• For straight skirts, trousers, and shorts, hang them by the waistband.
  • Dresses should be hung like normal on a hanger and placed on the clothesline or rack.
  • Hang towels by the corners for quickest drying.

Removing Wrinkles

Before pinning clothes to a line, you should give each item a good shake to get rid of wrinkles.

Once the item is pinned, pull hard on the bottom corners to help get rid of wrinkles.

If hems or plackets tend to roll when you shake them, press them with your finger.

Make sure to shake each thing well and pull on the bottom corners to get more kinks out.

Folding Clothes

Fold the clothes as you take them off the line to get rid of wrinkles.

Do not cram them into a washing basket and leave them for a few hours, or you will have to iron them.

Give your clothes enough space between them so that air can flow better and the clothes don’t get wrinkled.

Make sure that your clothes line is high enough that your clothes don’t touch the ground.

Choosing the Right Fabric Weaves

Choose fabrics with weaves that are less likely to get wrinkled. Here are some options:

  • Knits are a good option for cellulose fibers such as cotton, hemp, bamboo, and Tencel/lyocell.
  • Silk is naturally wrinkle-resistant.
  • Wrinkles will generally fall out of woolen fabrics if left to hang overnight, especially if they have been lightly steamed.

By choosing the right materials, hangers, and ways to hang your clothes, you can cut down on the number of wrinkles they get when they are on a clothesline.

By doing these things, your clothes will be wrinkle-free and ready to wear.

Effectiveness and maintenance

Putting clothes out to dry on a line is a great way to save money and energy, but it can cause wrinkles.

There are a few ways to get rid of wrinkles in clothes without using an iron.

Here are some ways that work:

Using Steam

Without an iron, you can use steam to get rid of wrinkles in your clothes.

Taking a hot shower while clothes are hung up in the bathroom can create steam that will smooth out wrinkles in about 15 minutes.

You can also use steam by putting something wet in the machine with the wrinkled clothes, like a damp towel or a couple of ice cubes.

The water will turn into steam, which will get rid of wrinkles.

Using Vinegar

Vinegar is another way to get rid of wrinkles in clothes.

Mix one part white vinegar with three parts water, and then spray the solution on the wrinkly clothes.

The clothes can then be hung up to dry.

Preventing Wrinkles

To keep clothes from getting wrinkles in the first place, you should hang or fold them as soon as you take them off the machine or clothesline.

Clothes can also come out wrinkled if there isn’t enough space in the machine for the clothes to tumble around.

Maintaining Clothes Quality When Using a Clothesline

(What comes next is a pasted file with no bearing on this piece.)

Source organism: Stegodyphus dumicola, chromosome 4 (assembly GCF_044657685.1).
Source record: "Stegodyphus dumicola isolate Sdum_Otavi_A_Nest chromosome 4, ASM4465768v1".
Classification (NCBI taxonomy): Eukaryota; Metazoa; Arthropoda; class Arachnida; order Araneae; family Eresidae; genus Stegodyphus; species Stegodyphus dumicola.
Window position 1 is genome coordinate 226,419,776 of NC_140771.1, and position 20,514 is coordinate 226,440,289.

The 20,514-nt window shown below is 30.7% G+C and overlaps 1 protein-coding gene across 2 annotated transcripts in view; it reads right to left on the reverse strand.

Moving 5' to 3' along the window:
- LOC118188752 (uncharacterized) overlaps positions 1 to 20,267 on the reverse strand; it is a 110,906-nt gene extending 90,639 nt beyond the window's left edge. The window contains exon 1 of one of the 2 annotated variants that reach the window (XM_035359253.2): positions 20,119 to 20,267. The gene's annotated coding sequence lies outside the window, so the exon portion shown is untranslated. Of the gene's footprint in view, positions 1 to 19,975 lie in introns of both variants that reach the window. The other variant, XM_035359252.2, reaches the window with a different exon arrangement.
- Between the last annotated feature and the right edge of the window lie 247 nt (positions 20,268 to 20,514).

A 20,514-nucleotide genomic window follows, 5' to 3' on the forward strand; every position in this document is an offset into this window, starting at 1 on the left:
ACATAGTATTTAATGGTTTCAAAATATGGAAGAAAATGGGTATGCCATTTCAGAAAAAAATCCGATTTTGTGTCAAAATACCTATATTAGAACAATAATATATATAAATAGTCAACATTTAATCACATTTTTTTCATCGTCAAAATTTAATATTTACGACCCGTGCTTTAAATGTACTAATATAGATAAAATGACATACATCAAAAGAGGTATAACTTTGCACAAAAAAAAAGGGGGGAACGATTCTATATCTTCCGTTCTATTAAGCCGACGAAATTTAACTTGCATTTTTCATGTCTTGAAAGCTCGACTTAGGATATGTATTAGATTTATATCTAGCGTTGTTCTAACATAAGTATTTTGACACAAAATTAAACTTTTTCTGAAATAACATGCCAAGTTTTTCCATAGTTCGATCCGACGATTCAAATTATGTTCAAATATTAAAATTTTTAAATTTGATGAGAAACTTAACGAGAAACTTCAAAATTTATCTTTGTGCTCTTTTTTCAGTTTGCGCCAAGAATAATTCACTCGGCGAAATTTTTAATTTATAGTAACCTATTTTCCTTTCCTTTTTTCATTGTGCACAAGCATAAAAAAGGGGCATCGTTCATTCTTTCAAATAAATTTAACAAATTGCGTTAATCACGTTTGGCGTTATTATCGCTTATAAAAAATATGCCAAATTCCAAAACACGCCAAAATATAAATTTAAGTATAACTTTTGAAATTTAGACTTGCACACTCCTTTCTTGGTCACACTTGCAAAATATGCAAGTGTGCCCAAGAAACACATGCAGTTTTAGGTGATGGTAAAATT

Putting clothes out to dry on a line is good for the environment and saves money.

But when using a hanging, it can be hard to keep the clothes in good shape.

Here are some tips for keeping your clothes in good shape when you use a clothesline:

  • Shake items after washing to lessen wrinkles. This will help to remove any excess water and prevent clothes from creasing.
  • Hang clothes opposite to where they are worn. This will help to prevent clothes from stretching out of shape.
  • Give each item a good shake before hanging it on the line. This will help to remove any wrinkles and prevent clothes from creasing.
  • Fold the dry clothes as you remove them from the clothesline. This will help to reduce wrinkles and cut ironing time.
  • Use cotton lines. Cotton lines are more gentle on clothes than synthetic lines.
  • Add white vinegar to the rinse cycle. This will help to soften line-dried clothes and prevent them from feeling crispy.
  • Tumble towels and jeans briefly in the clothes dryer. This will help to prevent them from feeling stiff when line-dried.
  • Add something moist, such as a couple of ice cubes or a damp towel, with your wrinkled clothes in the dryer. The moisture will turn into wrinkle-removing steam.

By following these tips, you can use a dryer without ruining your clothes and in a way that is good for the environment and saves you money.

Comparison to ironing

Drying clothes on a line is one of the most gentle and eco-friendly ways to dry clothing.

CleanCult says that hanging clothes on a line saves energy and is good for the environment.

Power clothes dryers use more energy than any other home appliance, which leads to higher energy bills and unwanted carbon emissions.

You can save money, energy, and the environment by drying your clothes outside.

Besides being good for the environment, drying clothes on a line makes them less wrinkled.

When clothes are air-dried, especially when they are hung from the bottom hems, they have fewer wrinkles and need less ironing.

Their collars and cuffs also stay in better shape and don’t get flattened during a long drying cycle.

Clothes that have been dried on a line also smell clean and fresh.

If you like to iron your clothes, letting them dry on the line first will make you less likely to need (or want) to use spray starch.

Drawbacks of Using a Clothesline

There are many good things about drying clothes on a clothesline, but there are also some bad things.

The Spruce says that one problem with letting clothes dry in the sun is that they can get wrinkled.

When you hang clothes on a clothesline, they might not dry properly, which can cause wrinkles.